Nikon Will Unveil the Z5 Next Week, Here’s What We Know So Far

It’s a big month for camera releases. Canon unveiled the EOS R5 and EOS R6, Leica released the M10-R, Blackmagic dropped the URSA Mini Pro 12K, and Sony is going to release the a7S III on July 28th. Now, Nikon is preparing to release a new camera of its own: the entry-level full-frame mirrorless Nikon […]

Nikon Will Unveil the Z5 Next Week, Here’s What We Know So Far

It’s a big month for camera releases. Canon unveiled the EOS R5 and EOS R6, Leica released the M10-R, Blackmagic dropped the URSA Mini Pro 12K, and Sony is going to release the a7S III on July 28th. Now, Nikon is preparing to release a new camera of its own: the entry-level full-frame mirrorless Nikon Z5.

According to the latest report from —and confirmed by the notoriously reliable Nokishita—the Japanese camera company has 4 products slated for release next week: the Nikon Z5, a 24-50mm f/4-6.3 kit lens that will go with that Z5, and two Z-Mount teleconverters. As a bonus, we also got a corroborated list of specs for the new camera.

With the rumored release less than a week away (July 21st), feel free to skip this one if you want to “preserve the mystery” of the launch. Otherwise, scroll down to see everything we know about the upcoming Nikon Z5 based on Nokishita’s latest leaks:

  • 24.3 MP full-frame CMOS sensor
  • 5-axis in-body image stabilization
  • Hybrid AF system with 273 focus points (same as the Z6)
  • Eye Detection AF for both humans and animals
  • 4.5fps continuous shooting speed
  • 4K video capability (no further details at this time)
  • ISO 100-51,200
  • 369K-dot EVF (possibly a typo from Nokishita… 3.7m-dot seems far more likely)
  • 1.1m-dot touchscreen LDC
  • Dust- and drip-proof design
  • Dual SD card slots

According to NR, there’s also the possibility of a “development announcement” for the rumored Nikon Z7s and Nikon Z6s mirrorless cameras, but this hasn’t been corroborated by any other sources so we wouldn’t hold out hope just yet. Other that this last point, all of the above is more-or-less confirmed given multiple sources repeating the same leaks.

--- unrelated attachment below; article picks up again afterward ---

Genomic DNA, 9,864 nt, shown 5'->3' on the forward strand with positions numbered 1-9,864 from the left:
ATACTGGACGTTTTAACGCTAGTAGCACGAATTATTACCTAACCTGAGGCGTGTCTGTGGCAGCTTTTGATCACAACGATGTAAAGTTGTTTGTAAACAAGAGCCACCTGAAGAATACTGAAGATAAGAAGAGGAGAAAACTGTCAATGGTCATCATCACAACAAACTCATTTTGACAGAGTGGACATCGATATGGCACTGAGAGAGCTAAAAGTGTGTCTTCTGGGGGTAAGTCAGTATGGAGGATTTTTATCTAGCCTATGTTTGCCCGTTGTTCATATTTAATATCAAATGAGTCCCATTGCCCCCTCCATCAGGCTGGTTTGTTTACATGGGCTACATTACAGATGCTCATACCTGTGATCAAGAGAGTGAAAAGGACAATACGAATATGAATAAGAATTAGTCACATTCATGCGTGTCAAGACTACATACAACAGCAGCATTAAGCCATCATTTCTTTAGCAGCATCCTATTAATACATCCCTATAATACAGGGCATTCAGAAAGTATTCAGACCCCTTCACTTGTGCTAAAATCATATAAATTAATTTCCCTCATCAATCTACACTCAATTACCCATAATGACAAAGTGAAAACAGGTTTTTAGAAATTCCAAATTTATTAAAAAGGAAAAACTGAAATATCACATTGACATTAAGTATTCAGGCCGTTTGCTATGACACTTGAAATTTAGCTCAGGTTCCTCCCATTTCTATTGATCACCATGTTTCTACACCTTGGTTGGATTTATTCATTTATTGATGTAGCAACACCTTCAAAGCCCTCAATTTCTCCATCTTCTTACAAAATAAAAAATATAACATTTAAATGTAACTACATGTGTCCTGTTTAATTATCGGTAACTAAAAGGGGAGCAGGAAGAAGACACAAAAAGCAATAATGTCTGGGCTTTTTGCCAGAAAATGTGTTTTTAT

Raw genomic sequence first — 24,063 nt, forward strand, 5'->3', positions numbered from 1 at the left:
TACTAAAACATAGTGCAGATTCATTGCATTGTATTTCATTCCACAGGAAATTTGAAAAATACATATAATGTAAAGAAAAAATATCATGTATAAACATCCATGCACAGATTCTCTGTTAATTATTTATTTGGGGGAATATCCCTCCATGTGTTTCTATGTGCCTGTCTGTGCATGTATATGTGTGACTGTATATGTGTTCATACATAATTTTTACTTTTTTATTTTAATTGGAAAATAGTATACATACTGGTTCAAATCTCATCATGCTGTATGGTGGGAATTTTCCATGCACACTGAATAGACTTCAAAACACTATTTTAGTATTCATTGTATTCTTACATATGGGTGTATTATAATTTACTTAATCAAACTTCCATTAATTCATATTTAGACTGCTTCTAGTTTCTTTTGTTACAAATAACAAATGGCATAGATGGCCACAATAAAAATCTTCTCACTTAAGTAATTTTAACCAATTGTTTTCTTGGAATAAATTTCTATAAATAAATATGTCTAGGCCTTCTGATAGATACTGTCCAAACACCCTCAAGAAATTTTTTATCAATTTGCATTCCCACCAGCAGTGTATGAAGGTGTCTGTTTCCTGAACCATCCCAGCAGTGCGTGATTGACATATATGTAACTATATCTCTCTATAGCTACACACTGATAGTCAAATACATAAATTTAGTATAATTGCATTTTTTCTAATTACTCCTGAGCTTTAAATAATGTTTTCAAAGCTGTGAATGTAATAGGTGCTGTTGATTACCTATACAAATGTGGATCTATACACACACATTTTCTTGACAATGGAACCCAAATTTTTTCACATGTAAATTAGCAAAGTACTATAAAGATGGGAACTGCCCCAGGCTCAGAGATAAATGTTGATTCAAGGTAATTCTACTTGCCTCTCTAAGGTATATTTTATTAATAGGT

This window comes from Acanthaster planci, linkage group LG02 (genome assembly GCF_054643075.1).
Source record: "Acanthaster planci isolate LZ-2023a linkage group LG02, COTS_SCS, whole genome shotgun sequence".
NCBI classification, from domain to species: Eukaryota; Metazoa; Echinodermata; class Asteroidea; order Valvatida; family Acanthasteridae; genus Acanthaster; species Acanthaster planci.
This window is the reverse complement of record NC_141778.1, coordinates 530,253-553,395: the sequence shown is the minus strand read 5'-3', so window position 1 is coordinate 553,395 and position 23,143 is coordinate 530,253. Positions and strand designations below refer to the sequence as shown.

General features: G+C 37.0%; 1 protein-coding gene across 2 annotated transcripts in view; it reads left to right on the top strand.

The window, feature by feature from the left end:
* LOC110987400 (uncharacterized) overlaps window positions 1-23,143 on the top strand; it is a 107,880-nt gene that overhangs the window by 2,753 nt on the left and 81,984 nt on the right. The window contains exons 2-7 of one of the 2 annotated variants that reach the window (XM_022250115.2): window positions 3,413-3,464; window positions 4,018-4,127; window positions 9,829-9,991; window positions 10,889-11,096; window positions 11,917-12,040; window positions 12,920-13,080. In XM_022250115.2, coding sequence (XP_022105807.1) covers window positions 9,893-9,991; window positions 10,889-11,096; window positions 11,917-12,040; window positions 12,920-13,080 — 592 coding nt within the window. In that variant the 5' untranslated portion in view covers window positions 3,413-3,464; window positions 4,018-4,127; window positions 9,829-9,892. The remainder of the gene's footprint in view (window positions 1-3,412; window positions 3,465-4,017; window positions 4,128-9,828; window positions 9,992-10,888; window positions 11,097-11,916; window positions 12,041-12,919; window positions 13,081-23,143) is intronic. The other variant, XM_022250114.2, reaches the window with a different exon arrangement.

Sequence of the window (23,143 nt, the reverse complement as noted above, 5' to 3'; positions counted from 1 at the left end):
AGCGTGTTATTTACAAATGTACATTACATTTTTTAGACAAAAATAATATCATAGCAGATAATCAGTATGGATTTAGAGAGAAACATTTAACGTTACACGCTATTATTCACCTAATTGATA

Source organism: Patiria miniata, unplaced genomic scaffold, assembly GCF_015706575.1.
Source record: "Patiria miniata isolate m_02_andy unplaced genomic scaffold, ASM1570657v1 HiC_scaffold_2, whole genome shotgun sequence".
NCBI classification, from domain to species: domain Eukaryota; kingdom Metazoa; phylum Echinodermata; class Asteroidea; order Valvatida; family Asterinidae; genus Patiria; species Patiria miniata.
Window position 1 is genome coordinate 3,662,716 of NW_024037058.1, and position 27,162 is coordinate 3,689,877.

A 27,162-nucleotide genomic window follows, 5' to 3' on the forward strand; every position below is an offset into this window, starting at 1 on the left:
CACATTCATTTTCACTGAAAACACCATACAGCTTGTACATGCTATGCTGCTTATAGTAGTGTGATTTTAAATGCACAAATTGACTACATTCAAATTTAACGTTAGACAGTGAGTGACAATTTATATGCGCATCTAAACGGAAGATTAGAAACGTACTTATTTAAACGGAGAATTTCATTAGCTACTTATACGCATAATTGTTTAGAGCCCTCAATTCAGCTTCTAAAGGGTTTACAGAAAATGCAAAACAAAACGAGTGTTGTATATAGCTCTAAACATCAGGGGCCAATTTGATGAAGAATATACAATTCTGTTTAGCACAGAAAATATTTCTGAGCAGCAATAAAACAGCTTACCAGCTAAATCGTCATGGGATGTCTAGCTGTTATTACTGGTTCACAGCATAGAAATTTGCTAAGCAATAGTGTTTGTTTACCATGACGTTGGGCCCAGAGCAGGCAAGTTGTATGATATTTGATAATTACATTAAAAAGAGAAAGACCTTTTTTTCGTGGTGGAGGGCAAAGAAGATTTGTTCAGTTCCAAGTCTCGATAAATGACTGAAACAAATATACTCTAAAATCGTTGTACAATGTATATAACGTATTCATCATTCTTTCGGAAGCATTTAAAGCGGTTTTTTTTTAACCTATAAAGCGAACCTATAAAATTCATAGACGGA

We still haven’t gotten to see what the camera will actually look like, but with the official announcement expected on July 21st, we don’t have long to wait.

Source : Peta Pixel More   

What's Your Reaction?

like
0
dislike
0
love
0
funny
0
angry
0
sad
0
wow
0

Next Article

Android 11 Will Ban Smartphones from ‘Altering Facial Appearance’ in Camera

Here’s an interesting tidbit from the world of smartphone photography. Google is proposing a significant change to the Camera API in Android 11 that will prevent smartphones from using face altering algorithms that change geometry, skin tone, or apply smoothing. The new rule was brought to light by XDA Developers Editor-in-Chief Mishaal Rahman, who posted […]

Android 11 Will Ban Smartphones from ‘Altering Facial Appearance’ in Camera

Here’s an interesting tidbit from the world of smartphone photography. Google is proposing a significant change to the Camera API in Android 11 that will prevent smartphones from using face altering algorithms that change geometry, skin tone, or apply smoothing.

The new rule was brought to light by XDA Developers Editor-in-Chief Mishaal Rahman, who posted the update on Twitter as an addendum to their recent review of the Vivo X50 Pro. Phones like the X50 Pro (and others) often still perform some level of skin smoothing and skin tone brightening automatically, even when you turn their default “beauty mode” OFF.

This change to the API would ensure that any edits to facial structure or smoothing would need to happen after the photo was taken:

The new rule would be added to Android’s Camera API Behavior requirements, which you can read here. As Rahman’s screenshot shows, this would be rule [C-0-12], and it reads, in full:

For any android.hardware.camera2.CameraDevice or android.hardware.CameraAPI, MUST ensure that the facial appearance is NOT altered including but not limited to altering facial geometry, facial skin tone, or facial skin smoothening.

We’ll be curious to see if this has any impacts on camera apps that alters facial structure on-the-fly by design. It seems to apply specifically to camera hardware, so apps like Instagram (Face Filters) and Snapchat (Lenses) are probably exempt, but we’ll have to wait and see.

points out, the restriction are probably meant to avoid controversial always-on beauty filters or nefarious AI-based deepfakes. But if and when this goes into effect, it’s likely to impact a whole slew of OEMs big and small.


Image credits: Header photo by Angela Compagnone, CC0

Source : Peta Pixel More   

This site uses cookies. By continuing to browse the site you are agreeing to our use of cookies.